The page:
Submerged Mediterranean port actually eight acres large

by   Profile Herbert   When 30th August 2016
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A diver inspects the formation of a tidal notch along the Karaburun Peninsula. (c) Peter Campbell
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A diver inspects the rubble of a Roman marble quarry. (c) Peter Campbell
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A submerged Roman wall within a few centimeters of the water's surface. (c) Peter Campbell
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Amphoras' special styles allow for reconstructing ancient trade networks. (c) Peter Campbell
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Roman bricks remain stacked among the rubble of an underwater structure. (c) Peter Campbell
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Rubble from a submerged wall. (c) Steven Lopez
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The remains of a submerged wall dating to the Roman Period. (c) Peter Campbell

Site of a major fortress and port during the Roman period

It turns out that the ancient Mediterranean port of Triport in Albania,
which had been the site of a major fortress and port during the Roman
period before it became submerged underwater, was much larger than
previously thought.

This discovery, made by a 14-strong team of Albanian and international
archaeologists and researchers, has now added as much as eight acres to
the site, which was previously believed to cover 12 acres.

The site had
been explored twice, once in the 20th century, and then in the early

Based on the findings, the team envisions that Triport was a harbour
that might have been associated with Aulon (now Vlora or Vlorës),
offering safe anchorage from the sea and Narta Lagoon. Major Roman
roads would have connected it with ancient cities like Aulon and

"We found indicators of ancient sea level change, Greek and Roman trade
(4th BC – 7th AD), and contemporary environmental data. But one of the
most significant discoveries was the larger submerged remains –
prompting us to rethink the importance of Triport as a Roman harbour;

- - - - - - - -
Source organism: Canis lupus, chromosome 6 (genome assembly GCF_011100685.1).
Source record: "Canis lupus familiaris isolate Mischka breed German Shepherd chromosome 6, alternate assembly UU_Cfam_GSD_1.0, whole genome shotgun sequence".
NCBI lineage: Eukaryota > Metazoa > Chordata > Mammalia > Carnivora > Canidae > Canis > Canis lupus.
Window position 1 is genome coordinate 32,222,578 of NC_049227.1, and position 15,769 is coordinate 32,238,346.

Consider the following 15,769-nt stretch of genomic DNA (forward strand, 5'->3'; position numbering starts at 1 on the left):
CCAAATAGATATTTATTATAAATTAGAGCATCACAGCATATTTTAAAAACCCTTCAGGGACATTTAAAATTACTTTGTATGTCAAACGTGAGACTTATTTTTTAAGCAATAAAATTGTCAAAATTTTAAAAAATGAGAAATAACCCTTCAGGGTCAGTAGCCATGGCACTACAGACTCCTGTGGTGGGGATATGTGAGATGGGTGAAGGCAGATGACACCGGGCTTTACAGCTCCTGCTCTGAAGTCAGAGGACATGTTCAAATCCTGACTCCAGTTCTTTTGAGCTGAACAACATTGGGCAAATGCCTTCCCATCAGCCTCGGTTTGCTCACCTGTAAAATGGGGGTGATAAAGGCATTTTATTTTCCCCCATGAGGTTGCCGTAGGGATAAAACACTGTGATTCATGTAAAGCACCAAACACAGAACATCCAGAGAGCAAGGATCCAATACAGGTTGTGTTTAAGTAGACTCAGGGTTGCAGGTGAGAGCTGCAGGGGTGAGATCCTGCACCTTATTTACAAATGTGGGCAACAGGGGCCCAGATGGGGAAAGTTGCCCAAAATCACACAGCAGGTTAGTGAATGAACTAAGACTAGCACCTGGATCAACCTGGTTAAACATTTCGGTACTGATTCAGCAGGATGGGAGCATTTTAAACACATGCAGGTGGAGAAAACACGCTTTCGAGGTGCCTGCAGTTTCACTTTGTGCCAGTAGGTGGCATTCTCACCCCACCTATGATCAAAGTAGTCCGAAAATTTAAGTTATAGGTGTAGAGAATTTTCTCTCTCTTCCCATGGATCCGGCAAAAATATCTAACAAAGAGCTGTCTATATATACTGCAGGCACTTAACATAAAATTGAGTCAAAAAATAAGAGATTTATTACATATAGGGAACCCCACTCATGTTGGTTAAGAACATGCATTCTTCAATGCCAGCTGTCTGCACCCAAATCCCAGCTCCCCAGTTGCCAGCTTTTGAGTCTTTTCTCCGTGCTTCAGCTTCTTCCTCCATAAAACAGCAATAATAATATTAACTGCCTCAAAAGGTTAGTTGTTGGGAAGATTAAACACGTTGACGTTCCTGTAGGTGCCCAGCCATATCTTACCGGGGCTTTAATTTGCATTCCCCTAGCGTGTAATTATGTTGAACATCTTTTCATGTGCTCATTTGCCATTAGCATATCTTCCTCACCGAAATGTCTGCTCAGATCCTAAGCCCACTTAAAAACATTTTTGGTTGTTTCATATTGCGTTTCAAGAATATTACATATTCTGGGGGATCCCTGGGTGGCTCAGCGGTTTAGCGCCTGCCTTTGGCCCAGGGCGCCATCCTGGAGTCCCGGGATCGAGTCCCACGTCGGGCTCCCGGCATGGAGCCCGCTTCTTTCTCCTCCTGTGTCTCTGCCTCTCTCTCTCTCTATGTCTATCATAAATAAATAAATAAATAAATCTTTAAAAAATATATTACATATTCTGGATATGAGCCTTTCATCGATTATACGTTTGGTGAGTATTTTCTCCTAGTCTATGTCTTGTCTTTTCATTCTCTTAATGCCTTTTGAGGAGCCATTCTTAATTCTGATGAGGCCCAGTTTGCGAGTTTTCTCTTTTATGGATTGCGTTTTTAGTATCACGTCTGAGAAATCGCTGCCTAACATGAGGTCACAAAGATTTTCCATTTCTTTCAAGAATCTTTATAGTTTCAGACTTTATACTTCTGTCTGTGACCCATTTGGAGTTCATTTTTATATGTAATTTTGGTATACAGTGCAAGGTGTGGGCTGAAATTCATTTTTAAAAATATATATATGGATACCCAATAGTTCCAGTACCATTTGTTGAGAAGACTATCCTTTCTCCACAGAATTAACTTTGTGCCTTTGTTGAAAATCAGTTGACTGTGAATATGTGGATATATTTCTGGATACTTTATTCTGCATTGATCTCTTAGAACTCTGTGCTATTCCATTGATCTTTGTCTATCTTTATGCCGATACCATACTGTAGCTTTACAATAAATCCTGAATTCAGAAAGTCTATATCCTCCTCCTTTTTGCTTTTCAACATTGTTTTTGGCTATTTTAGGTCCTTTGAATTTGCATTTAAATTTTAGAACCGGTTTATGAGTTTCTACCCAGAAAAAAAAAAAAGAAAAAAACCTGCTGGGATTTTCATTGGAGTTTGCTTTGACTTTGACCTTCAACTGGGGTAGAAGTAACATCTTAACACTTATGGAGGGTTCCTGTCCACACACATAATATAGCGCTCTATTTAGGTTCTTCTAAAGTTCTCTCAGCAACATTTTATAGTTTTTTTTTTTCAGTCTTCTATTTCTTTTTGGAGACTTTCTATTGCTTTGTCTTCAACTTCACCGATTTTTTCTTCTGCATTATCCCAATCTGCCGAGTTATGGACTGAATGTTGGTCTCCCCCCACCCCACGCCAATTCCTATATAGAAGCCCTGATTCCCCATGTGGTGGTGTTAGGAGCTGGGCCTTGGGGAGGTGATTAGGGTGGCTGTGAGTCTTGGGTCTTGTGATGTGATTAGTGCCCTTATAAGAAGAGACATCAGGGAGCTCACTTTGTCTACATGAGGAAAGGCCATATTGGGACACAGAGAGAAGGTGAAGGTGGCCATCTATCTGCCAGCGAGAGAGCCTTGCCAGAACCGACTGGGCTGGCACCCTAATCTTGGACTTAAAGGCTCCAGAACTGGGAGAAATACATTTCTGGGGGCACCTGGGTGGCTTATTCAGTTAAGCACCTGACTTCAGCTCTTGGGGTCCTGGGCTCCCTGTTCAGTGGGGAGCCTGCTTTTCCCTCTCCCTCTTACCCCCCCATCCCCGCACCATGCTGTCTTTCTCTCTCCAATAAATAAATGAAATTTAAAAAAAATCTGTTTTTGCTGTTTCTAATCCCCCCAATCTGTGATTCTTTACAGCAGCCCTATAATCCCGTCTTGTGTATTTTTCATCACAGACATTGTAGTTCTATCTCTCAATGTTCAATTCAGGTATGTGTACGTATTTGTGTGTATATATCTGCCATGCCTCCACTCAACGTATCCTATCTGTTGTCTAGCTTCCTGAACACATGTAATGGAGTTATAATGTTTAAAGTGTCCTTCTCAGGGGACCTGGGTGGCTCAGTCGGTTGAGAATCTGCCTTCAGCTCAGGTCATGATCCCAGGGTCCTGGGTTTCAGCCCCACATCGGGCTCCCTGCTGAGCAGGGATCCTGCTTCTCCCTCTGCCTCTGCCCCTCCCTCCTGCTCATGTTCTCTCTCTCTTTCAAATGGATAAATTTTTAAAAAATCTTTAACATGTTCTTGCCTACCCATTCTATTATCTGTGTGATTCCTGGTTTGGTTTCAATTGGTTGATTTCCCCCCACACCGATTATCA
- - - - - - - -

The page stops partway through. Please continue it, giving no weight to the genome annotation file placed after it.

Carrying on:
said Peter Campbell, from the University of Southampton and Albania’s
National Coastal Agency (Agjencia Kombëtare e Bregdetit). He, together
with Neritan Ceka of the Albanian Institute of Archaeology, had
directed the expedition

Besides Triport, the expedition also explored other submerged cities
and harbour structures along the Albanian coast in Butrint and Orikum.

In addition, the team worked with the government, navy and local
stakeholders like fishermen, divers and businesses to survey threatened
areas of the lake surrounding the Burint UNESCO World Heritage site in
southern Albania to Sazan Island and Vlora Bay.

In the course of the expedition, the team came across artefacts of the
maritime trade from the past. These items included anchors made of
stone, lead and iron, amphoras (large jug-like containers) from the
Hellenistic Period to the early Middle Ages, roof tiles (called tegulae
and imbreces) for houses, plates and water jugs.

Evidence of the ecological impact of pollution and coastal development
– like microplastics, heavy metals from industry and invasive species –
was also found and documented.

Commenting on the site, Campbell said, “The Albanian coast is
incredibly dynamic and we have found excellent indicators of sea-level
change such as tidal notches to sunken cities and harbours. This lets
us reconstruct the coast in the past, which tells us how different
parts are changing through time and may change in the future.

See here for more information

Written by
Profile Herbert
When 30th August 2016
Location Triport, Albanien

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